Access to secondary health care services: WHO has confirmed that there have been no major interruptions to hospital services in spite of some armed incidents taking place in and around Shifa hospital in Gaza City. Hospital staff are reported to be sleeping overnight at a number of hospitals to ensure continuity of service. Such an arrangement however is not sustainable. WHO is reporting concerns at Shifa hospital over declining blood stocks as casualties mount and people do not have the possibility to donate. X-ray film is also reported to be in short supply.
Ambulances: There are reports that ambulances have been stopped at militia checkpoints and the IDs of the wounded have been checked. This has not been possible to confirm.
Psychosocial: There is an increasing sense of despair, hopelessness and powerlessness among many civilians, as the Gaza Strip once again descends into violence and chaos emanating from internal Palestinian fighting.
Electricity: The Gaza power station relies on 270,000 litres of fuel per day. Reserves are low at the power station. While fuel has been piped into Gaza from Israel via Nahal Oz, the violence on 15 May prevented the dispatch of tankers to power stations south of Gaza City.
The Palestinian Energy Authority (PEA) has confirmed that supplies arrived this morning (16 May), but concern remains that continued fighting may affect the ability of fuel tankers to reach the power plant in the days ahead. (Following the Israeli bombing of the power station last summer, the Gaza power station provides only 50 MW out of a total 187 MW supply. 120 MW comes from the Israel Electrical Company and 17 MW from Egypt. Interruptions to output are expected to impact hundreds of thousands of Gazans this summer.)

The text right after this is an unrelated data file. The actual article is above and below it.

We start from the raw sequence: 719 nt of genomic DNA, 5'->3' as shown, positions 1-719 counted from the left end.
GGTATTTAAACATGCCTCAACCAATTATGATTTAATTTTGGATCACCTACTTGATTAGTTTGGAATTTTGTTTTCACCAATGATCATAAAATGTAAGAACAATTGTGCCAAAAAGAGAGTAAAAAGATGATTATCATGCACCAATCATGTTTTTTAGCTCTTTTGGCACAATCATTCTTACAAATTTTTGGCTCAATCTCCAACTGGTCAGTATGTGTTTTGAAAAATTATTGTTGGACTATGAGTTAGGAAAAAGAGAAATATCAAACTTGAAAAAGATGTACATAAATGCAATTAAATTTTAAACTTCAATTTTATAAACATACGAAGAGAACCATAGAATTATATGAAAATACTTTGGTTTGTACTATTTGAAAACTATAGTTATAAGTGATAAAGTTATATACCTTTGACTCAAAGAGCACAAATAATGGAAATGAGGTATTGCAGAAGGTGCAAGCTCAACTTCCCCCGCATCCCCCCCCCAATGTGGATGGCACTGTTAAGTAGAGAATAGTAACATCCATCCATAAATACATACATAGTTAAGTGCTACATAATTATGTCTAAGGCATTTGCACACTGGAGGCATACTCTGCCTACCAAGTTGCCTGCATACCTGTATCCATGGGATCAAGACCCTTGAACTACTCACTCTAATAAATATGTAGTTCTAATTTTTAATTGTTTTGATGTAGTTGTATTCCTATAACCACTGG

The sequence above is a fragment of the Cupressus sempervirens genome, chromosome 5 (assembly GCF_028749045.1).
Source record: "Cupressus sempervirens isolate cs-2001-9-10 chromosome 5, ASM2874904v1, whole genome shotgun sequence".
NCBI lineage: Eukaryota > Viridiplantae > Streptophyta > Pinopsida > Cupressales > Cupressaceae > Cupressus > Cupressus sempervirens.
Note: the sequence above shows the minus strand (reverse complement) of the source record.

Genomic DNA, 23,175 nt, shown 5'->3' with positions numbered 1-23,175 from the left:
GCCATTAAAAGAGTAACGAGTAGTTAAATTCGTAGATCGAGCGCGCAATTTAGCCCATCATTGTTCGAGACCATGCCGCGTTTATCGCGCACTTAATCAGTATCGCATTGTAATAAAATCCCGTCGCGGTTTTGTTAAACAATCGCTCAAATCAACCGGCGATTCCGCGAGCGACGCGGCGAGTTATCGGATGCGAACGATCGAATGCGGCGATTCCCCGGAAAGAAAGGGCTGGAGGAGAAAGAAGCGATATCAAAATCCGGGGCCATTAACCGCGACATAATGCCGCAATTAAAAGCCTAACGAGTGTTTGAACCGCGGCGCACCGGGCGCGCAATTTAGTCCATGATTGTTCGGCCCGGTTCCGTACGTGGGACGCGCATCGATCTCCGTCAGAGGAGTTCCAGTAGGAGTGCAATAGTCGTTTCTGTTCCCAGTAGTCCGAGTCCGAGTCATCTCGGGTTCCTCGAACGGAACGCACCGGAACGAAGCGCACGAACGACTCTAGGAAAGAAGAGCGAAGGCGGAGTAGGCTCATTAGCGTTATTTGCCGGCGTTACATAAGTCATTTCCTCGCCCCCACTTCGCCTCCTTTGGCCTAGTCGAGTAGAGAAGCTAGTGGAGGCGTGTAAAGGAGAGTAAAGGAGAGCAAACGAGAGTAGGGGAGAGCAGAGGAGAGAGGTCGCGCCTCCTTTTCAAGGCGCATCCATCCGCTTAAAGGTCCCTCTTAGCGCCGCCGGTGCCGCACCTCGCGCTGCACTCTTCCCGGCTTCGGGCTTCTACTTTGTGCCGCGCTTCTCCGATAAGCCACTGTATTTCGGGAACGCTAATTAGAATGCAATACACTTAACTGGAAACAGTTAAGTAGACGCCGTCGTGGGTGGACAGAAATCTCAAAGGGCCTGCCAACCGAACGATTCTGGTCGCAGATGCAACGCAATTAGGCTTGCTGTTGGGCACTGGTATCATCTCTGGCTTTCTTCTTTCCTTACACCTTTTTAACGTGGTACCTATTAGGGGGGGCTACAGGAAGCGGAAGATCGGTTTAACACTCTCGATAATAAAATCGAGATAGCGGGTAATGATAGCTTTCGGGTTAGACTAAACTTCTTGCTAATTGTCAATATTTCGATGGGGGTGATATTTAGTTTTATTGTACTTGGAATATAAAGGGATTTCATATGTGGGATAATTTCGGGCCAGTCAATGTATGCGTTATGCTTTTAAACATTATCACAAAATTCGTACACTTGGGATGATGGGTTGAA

Solid waste disposal: Garbage collection has largely ceased in the last three days. Garbage is beginning to pile up in the streets of Gaza City as municipal workers are unwilling and unable to move around streets that are now populated by masked gunmen. Should the violence continue, public health concerns may grow especially as temperatures continue to rise.
Freedom of movement: Numerous militia checkpoints are present on the two main north-south arterial roads, Salah ed Din street and the Coastal road. People are reluctant to move south of Gaza City to the middle area, Khan Younis and Rafah because of these checkpoints, restricting populations to their localities.
Shortages of essential food supplies: Karni, the principle crossing point for the movement of goods and supplies in and out of Gaza was open on 13 and 14 May, but closed on 15 May and today. The crossing has been closed at the instructions of the Palestinians. There are no reports of shortages, however, many shops and supermarkets remain closed as people are not willing to leave their homes to open their shops.
International organizations: International and local UN staff were instructed to leave their offices early on 13 and 15 May and to remain at their homes today. There is a significant risk of being caught at one of the checkpoints or in cross fire and kidnapping remains a risk for international staff.